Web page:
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Plymouth Whitemarsh High School

Making a Difference: CMS National Junior Honor Society wrapping paper drive

Making a Difference: CMS National Junior Honor Society wrapping paper drive
Club officers holding wrapping paper rolls

Colonial Middle School National Junior Honor Society officers Teagan Stanley (treasurer), Brianna Zummo (secretary), Matthew Falatek (president), Chace Keene (co-vice president), and Kyle Tenthoff (co-vice president).

For the winter holidays every year, the Colonial School District teams with the Colonial Neighborhood Council, the Conshohocken Salvation Army, and the Conshohocken Police Department to collect toys and clothes for children in the Colonial School District. This year, families picking up the presents will have help wrapping them thanks to the Colonial Middle School’s National Junior Honor Society. 

“It’s important, because we have to help people in need,” said Chace Keene, NJHS co-vice president. 

The CMS NJHS set a goal of collecting 250 items, including rolls of wrapping paper, bags of bows, and packages of tissue paper that families will be able to use to wrap the donated presents.

“I brought in a couple rolls of wrapping paper,” said Brianna Zummo, NJHS secretary. “I'm happy that it’ll get used on presents for children in need.”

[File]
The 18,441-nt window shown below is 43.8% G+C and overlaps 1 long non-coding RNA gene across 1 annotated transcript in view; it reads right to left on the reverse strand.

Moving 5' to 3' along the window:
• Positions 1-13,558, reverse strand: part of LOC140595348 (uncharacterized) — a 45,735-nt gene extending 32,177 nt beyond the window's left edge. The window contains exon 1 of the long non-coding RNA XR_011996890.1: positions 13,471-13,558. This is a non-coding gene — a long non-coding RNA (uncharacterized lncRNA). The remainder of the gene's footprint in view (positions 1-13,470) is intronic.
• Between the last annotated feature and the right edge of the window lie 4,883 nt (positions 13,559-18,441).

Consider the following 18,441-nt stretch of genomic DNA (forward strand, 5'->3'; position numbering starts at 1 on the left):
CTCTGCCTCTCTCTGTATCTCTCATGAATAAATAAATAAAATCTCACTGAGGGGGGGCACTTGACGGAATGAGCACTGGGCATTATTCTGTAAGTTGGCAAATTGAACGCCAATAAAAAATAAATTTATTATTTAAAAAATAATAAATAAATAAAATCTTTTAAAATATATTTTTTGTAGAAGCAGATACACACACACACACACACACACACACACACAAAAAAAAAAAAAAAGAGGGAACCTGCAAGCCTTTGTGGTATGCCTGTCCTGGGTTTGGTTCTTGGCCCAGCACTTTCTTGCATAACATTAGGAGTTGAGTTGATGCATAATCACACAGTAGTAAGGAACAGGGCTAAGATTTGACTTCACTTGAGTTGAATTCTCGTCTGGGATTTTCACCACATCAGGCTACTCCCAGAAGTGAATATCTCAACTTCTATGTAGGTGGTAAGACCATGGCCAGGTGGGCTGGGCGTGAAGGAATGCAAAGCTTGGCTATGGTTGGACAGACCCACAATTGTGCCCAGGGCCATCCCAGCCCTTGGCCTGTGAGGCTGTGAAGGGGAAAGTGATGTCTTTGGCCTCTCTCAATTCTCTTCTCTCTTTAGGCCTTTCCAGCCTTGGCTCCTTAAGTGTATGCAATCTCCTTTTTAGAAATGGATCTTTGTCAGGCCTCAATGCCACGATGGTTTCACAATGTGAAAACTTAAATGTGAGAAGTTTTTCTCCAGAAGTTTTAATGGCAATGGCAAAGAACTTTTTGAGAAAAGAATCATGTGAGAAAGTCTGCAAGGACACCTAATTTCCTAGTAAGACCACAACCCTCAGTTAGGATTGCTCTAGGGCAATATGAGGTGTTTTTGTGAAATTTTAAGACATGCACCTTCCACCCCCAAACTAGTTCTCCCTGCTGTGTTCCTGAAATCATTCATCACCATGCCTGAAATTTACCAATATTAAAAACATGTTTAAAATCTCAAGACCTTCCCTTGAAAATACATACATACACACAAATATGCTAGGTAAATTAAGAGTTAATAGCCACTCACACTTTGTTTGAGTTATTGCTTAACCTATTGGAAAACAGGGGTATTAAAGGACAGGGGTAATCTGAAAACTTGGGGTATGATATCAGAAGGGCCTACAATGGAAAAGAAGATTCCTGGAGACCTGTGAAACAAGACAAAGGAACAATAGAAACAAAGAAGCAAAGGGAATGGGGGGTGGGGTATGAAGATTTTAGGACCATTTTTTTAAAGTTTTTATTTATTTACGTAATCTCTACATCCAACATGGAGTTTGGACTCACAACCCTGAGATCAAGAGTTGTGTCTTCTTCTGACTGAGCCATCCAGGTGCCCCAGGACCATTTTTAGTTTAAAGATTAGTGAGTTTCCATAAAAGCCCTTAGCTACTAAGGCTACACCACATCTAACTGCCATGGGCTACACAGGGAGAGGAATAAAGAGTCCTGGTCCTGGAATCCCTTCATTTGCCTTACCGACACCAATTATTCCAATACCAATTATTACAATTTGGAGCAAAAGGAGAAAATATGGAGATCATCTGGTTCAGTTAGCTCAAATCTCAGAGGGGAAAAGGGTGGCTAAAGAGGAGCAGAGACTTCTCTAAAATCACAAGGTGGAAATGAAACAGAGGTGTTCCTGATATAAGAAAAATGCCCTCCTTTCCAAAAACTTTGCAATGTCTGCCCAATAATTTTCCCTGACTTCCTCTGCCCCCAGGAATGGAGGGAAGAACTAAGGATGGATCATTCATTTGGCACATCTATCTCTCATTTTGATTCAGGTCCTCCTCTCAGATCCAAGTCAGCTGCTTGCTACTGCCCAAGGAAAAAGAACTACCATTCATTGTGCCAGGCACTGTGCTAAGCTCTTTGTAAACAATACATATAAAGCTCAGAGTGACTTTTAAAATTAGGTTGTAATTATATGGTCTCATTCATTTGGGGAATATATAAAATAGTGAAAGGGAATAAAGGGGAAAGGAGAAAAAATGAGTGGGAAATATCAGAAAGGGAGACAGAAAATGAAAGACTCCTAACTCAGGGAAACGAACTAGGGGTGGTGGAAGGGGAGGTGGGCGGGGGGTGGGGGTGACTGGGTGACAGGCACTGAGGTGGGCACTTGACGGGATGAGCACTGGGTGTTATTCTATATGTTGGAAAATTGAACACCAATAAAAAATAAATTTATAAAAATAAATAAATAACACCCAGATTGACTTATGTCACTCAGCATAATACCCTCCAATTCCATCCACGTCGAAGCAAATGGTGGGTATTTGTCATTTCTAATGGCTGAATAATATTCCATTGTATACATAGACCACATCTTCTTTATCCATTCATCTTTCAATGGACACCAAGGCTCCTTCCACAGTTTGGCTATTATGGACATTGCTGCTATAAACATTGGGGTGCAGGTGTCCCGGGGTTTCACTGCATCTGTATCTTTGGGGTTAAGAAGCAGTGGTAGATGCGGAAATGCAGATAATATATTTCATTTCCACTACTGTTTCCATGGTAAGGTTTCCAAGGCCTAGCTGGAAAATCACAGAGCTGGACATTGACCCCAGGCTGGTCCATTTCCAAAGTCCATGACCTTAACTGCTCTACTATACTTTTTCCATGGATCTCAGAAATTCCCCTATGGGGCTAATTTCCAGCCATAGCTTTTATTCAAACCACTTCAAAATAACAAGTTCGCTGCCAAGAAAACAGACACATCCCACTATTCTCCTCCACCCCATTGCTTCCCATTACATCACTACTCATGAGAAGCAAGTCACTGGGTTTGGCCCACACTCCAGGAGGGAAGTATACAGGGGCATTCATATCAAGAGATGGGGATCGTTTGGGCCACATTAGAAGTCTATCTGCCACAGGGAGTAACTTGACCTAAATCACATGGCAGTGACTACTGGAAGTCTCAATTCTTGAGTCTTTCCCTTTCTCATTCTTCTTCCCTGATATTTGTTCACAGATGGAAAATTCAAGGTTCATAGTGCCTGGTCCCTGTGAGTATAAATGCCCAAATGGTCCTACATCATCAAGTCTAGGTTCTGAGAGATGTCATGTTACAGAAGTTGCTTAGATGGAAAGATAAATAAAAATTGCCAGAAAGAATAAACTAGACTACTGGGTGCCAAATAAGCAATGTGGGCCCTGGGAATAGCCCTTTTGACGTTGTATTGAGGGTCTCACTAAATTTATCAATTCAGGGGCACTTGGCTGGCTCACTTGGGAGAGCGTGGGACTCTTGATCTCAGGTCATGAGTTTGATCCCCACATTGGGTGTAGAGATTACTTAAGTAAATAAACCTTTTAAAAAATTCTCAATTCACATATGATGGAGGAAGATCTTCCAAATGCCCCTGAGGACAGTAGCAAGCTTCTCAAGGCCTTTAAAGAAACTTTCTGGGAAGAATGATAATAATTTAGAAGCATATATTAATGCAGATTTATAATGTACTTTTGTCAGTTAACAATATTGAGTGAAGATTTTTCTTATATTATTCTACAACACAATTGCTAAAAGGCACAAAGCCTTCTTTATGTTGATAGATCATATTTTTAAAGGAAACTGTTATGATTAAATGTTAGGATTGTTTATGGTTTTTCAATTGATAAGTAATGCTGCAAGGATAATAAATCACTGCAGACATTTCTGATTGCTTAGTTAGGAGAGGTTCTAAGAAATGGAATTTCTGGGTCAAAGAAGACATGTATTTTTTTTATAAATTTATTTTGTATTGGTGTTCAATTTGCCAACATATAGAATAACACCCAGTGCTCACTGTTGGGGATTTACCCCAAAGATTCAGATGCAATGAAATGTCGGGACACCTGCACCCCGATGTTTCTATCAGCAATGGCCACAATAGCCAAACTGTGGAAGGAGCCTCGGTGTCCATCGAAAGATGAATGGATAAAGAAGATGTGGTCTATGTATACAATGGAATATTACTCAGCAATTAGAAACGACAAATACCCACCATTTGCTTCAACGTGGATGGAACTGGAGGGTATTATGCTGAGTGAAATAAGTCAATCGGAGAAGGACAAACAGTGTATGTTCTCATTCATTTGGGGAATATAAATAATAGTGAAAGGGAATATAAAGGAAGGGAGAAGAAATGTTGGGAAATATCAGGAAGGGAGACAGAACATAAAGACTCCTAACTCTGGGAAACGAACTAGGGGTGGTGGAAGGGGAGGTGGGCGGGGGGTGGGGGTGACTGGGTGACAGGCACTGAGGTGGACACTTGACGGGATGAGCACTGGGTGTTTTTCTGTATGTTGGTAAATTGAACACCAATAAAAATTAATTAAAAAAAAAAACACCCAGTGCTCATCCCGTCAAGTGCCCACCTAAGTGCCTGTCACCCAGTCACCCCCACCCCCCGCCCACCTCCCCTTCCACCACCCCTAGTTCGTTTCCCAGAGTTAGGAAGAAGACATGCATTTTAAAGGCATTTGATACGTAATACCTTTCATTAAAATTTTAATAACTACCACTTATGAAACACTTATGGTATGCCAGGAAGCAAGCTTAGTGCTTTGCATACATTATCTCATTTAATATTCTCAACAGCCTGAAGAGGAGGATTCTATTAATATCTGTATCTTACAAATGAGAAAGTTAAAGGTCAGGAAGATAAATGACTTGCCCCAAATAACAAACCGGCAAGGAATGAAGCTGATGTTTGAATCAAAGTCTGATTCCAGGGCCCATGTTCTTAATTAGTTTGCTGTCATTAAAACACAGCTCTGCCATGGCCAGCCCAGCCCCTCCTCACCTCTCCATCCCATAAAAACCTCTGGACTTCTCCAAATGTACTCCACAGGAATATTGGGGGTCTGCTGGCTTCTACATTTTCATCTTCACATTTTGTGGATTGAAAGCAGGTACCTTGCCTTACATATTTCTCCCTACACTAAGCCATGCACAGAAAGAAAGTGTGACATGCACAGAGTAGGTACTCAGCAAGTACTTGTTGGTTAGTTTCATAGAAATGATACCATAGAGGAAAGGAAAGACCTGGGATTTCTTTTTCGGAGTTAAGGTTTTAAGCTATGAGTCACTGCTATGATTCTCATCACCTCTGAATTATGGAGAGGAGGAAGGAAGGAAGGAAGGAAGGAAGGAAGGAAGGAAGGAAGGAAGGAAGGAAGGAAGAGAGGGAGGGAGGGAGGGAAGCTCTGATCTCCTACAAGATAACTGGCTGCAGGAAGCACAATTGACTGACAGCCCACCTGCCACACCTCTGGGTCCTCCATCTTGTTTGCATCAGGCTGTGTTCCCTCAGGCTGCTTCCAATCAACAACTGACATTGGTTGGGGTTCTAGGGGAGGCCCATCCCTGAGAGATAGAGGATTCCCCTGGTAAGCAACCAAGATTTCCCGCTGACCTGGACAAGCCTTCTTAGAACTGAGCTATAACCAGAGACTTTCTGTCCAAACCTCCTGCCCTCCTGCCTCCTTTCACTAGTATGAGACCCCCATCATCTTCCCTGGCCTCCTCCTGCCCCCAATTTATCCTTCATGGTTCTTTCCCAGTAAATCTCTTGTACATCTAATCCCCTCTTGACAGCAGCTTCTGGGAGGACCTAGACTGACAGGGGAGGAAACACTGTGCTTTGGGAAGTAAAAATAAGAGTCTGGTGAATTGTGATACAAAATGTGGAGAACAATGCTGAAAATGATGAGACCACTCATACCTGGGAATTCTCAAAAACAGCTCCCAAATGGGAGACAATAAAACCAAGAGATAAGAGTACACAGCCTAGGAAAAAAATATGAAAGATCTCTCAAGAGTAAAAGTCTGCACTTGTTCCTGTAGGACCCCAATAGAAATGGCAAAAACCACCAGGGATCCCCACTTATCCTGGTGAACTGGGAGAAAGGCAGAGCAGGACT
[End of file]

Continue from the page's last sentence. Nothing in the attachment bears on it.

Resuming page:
With only a couple days left in the drive, the group had collected more than 150 items and were optimistic about making their goal.

Girl coloring in a fundraising thermometer as friend holding wrapping paper looks on

“We’re passed halfway, so we’re doing pretty good,” said NJHS president Matthew Falatek.

“A lot of people are very last minute,” said NJHS treasurer Teagan Stanley. “I think people realize the meaning behind this whole project and want to help out those who are less fortunate. I think it’s very doable.” 

Service is one of the five pillars of the National Junior Honor Society, making it equally as important as Character, Citizenship, Leadership, and Scholarship. Members are responsible for completing at least nine hours of service during the school year. 

“It’s all a part of being a leader in your community and being somebody who shows up,” said Teagan.

The group will be doing another service project in January. Members also earn service hours on their own through activities like volunteering for the elementary school carnivals, helping at local public libraries, and tutoring.